Luca is nine years old. He came to the event from Imola, in the Romagna region, the home of Italian motor racing, because he wanted to have a close look at the car of the future. Arianna is 11, and had never sat in a race car. Alessio, only 23 months old, was swamped inside the cockpit, but when he has his driving licence his first car is sure to be an e-vehicle.
They’ll remember this Saturday 13 April, in Rome, for a long time – first waiting in line with hundreds of kids like them for a photo in the Formula E racing car at the Enel X stand in the E-Village, then leaping to their feet with the 35,000 spectators in the stands at the seventh ABB FIA Formula E world championship Grand Prix. For the second year in a row EUR, an area of Rome best known for its rationalist architecture, was transformed into the setting for an "electric", unusual and unforgettable spectacle.
Technology that inspires emotions
Formula E has changed over the past year, especially with regard to the technology that has made the race more exciting. Our Group has played an important role in this as Official Power Partner and, alongside Enel X, as Official Smart Charging Partner. The exciting new feature is the innovative charging technology developed to enable the electric race cars to complete the race – 45 minutes plus a lap – on a single charge. This means that drivers no longer have to stop for the car swap which was necessary in previous editions. This technological leap was made possible by latest-generation batteries fuelled by JuicePump Formula E Edition superchargers which, with a capacity of 80 kW and weighing less than 200 kg, can be transported from one circuit to another with ease.
“Enel is proud to be an integral part of this fantastic competition and to provide the Enel X charging solutions for the Formula E e-vehicles,” said Enel CEO and General Manager Francesco Starace. "The events here show that the technology is mature and that sustainable mobility is now even closer.”
The mobility lab
That’s what Formula E is – a test bench for the mobility of the future. A laboratory for testing new technologies that move from the race track to the roads – more powerful batteries, lighter bodywork and more powerful charging systems. This was clear around the circuit, as on 13 April the EUR district was transformed into a city of tomorrow. “For us, Formula E is a way of bringing cutting-edge technology to the largest possible number of people,” said Roberto Deambrogio, Enel’s Director of Communications.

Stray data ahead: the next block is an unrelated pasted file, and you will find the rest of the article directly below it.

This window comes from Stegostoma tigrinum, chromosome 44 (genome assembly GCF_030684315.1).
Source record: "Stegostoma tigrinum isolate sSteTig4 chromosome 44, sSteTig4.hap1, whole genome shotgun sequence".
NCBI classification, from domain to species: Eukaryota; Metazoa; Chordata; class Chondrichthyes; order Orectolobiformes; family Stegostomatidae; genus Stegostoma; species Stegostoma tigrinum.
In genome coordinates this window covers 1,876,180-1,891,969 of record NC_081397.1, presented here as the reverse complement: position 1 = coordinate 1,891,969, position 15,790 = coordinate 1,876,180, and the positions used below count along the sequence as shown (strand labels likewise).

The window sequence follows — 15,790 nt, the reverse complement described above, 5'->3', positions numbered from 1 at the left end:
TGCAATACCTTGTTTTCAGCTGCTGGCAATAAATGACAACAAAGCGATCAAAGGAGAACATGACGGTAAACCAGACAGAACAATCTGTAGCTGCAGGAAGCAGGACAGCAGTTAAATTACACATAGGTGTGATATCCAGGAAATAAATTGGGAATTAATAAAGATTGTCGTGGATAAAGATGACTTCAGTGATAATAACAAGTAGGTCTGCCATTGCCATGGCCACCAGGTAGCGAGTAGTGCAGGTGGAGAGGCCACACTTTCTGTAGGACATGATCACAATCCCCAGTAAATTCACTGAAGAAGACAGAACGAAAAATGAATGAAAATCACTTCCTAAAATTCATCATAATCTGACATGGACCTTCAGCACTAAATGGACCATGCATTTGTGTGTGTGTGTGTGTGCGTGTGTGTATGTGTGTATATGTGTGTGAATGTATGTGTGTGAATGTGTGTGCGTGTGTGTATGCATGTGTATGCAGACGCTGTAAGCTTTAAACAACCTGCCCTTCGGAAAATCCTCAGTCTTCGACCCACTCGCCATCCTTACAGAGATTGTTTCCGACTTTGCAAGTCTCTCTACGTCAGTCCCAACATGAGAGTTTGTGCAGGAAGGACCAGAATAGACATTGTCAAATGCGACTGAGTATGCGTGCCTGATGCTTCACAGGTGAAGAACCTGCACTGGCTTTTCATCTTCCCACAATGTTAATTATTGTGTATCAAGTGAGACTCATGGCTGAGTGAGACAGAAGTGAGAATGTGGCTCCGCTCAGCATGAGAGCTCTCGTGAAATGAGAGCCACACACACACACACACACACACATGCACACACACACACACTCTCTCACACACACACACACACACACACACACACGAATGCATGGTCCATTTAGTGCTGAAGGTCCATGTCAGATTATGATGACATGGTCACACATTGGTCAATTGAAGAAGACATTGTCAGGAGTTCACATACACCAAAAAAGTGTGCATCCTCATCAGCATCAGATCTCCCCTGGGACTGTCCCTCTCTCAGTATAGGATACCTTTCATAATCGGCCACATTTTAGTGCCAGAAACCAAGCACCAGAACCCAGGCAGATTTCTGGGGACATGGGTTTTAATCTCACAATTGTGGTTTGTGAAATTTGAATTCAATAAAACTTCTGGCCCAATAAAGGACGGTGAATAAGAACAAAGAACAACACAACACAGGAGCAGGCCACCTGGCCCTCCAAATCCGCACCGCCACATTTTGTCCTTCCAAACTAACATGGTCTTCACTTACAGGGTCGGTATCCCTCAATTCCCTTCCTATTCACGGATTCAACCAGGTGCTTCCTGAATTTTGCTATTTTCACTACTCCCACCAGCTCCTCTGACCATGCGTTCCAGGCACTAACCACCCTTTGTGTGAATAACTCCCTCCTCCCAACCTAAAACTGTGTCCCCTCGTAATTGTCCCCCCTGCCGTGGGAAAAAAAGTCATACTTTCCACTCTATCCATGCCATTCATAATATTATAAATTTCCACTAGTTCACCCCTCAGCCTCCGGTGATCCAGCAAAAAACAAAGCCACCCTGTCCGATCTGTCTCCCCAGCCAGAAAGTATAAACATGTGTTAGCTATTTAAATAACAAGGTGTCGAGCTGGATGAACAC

A show for all, and not just the VIPs who filled the stands, from Scottish Star Wars actor Ewan McGregor to the former captain of the Roma football team, Francesco Totti. An audience of young people and their families were also given a close-up experience of new, sustainable, urban mobility solutions like Bird’s electric scooter sharing system, which will be coming to Italy soon, thanks to an agreement between Enel X and Bird Rides Italy. Visitors were also able to “use” e-car charging technology on virtual reality headsets at the Enel X stand. This was at the Nuvola conference centre, which was designed by Massimiliano Fuksas. Here visitors could race radio-controlled model cars on a 5x5 metre track. This proved to be an irresistible attraction for everyone, including former F1 driver Giancarlo Fisichella: “I’m proud of Rome, this E-Prix is an extremely important event for the city: Formula E is becoming the future, thanks to an incredible technological leap.”
Formula E looks to the future
The race certainly lived up to expectations. At four in the afternoon the 22 racing cars leapt forward with their distinctive hissing sound from via Cristoforo Colombo, hurtling away at 220 kilometres an hour along the 2.8 kilometre track, around the obelisk dedicated to Guglielmo Marconi, through the Parco del Ninfeo, past the “Colosseo Quadrato” (“Square Colosseum”) and the Nuvola. The race was won by New Zealander Mitch Evans, driving for the Jaguar team. He is the seventh different winner of the event this season (out of a total of seven races so far), making the championship even more thrilling. The Rome race had it all – collisions, overtaking, rain and safety cars.
This also explains the growing interest shown by sponsors, the media (35 million TV spectators linked from 90 countries for the Rome contest) and car manufacturers. Next season the eight current car companies will be joined by Mercedes and Porsche.
The idea of an electric, and therefore green, race was inspired by notes scribbled on a paper napkin by Alejandro Agag, the Spanish founder and president of Formula E. In the space of a few years it has grown to become an event rivalling that other racing Circus, and looks set for even greater success, as it is always ready to introduce new features that car racing purists may look down on but appeal greatly to youngsters. Take, for example, Attack Mode, which enables drivers to boost their engine’s power by 25 kW (providing a total of 225 kW) on some stretches of the track, and Fanboost, an online platform where the general public vote for their favourite driver on the social networks, thereby giving the top five extra power for their vehicles.
“A lot more education about e-mobility is needed, but Formula E shows us that people are beginning to look at the races through different eyes. They want to know more about it,” says Francesco Venturini, CEO of Enel X.
Luca, Arianna and Alessio provide confirmation – the Rome Grand Prix didn’t disappoint them.